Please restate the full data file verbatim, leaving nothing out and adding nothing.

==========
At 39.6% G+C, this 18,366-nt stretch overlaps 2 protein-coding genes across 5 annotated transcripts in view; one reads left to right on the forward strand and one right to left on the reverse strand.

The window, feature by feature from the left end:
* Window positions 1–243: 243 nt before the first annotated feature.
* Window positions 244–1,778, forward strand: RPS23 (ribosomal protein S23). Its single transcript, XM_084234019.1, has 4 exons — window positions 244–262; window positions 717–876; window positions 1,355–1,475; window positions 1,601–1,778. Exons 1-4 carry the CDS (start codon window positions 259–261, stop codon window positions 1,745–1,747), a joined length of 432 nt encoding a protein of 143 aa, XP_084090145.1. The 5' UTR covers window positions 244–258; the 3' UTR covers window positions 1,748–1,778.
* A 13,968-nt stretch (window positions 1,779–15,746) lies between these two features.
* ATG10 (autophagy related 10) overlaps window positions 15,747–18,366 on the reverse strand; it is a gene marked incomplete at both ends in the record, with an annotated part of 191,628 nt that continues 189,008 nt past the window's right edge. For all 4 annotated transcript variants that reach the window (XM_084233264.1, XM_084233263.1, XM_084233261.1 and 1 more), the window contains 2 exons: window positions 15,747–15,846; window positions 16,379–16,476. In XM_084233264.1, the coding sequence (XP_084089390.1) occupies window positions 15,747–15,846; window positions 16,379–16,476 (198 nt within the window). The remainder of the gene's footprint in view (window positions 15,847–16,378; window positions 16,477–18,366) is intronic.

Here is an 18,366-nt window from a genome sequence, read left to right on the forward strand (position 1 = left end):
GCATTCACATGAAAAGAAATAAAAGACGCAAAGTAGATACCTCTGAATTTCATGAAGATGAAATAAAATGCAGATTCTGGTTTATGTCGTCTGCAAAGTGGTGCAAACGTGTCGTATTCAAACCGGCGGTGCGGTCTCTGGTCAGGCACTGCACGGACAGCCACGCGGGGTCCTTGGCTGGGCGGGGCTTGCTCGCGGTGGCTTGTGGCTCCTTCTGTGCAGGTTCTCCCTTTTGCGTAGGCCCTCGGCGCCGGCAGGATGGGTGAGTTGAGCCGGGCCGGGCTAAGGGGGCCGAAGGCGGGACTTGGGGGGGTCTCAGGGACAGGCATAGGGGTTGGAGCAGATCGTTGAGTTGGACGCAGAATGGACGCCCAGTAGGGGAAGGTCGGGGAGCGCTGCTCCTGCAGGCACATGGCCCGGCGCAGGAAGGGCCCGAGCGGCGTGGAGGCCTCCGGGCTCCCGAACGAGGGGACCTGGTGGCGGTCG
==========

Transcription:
At 39.6% G+C, this 18,366-nt stretch overlaps 2 protein-coding genes across 5 annotated transcripts in view; one reads left to right on the forward strand and one right to left on the reverse strand.

The window, feature by feature from the left end:
* Window positions 1–243: 243 nt before the first annotated feature.
* Window positions 244–1,778, forward strand: RPS23 (ribosomal protein S23). Its single transcript, XM_084234019.1, has 4 exons — window positions 244–262; window positions 717–876; window positions 1,355–1,475; window positions 1,601–1,778. Exons 1-4 carry the CDS (start codon window positions 259–261, stop codon window positions 1,745–1,747), a joined length of 432 nt encoding a protein of 143 aa, XP_084090145.1. The 5' UTR covers window positions 244–258; the 3' UTR covers window positions 1,748–1,778.
* A 13,968-nt stretch (window positions 1,779–15,746) lies between these two features.
* ATG10 (autophagy related 10) overlaps window positions 15,747–18,366 on the reverse strand; it is a gene marked incomplete at both ends in the record, with an annotated part of 191,628 nt that continues 189,008 nt past the window's right edge. For all 4 annotated transcript variants that reach the window (XM_084233264.1, XM_084233263.1, XM_084233261.1 and 1 more), the window contains 2 exons: window positions 15,747–15,846; window positions 16,379–16,476. In XM_084233264.1, the coding sequence (XP_084089390.1) occupies window positions 15,747–15,846; window positions 16,379–16,476 (198 nt within the window). The remainder of the gene's footprint in view (window positions 15,847–16,378; window positions 16,477–18,366) is intronic.

Here is an 18,366-nt window from a genome sequence, read left to right on the forward strand (position 1 = left end):
GCATTCACATGAAAAGAAATAAAAGACGCAAAGTAGATACCTCTGAATTTCATGAAGATGAAATAAAATGCAGATTCTGGTTTATGTCGTCTGCAAAGTGGTGCAAACGTGTCGTATTCAAACCGGCGGTGCGGTCTCTGGTCAGGCACTGCACGGACAGCCACGCGGGGTCCTTGGCTGGGCGGGGCTTGCTCGCGGTGGCTTGTGGCTCCTTCTGTGCAGGTTCTCCCTTTTGCGTAGGCCCTCGGCGCCGGCAGGATGGGTGAGTTGAGCCGGGCCGGGCTAAGGGGGCCGAAGGCGGGACTTGGGGGGGTCTCAGGGACAGGCATAGGGGTTGGAGCAGATCGTTGAGTTGGACGCAGAATGGACGCCCAGTAGGGGAAGGTCGGGGAGCGCTGCTCCTGCAGGCACATGGCCCGGCGCAGGAAGGGCCCGAGCGGCGTGGAGGCCTCCGGGCTCCCGAACGAGGGGACCTGGTGGCGGTCG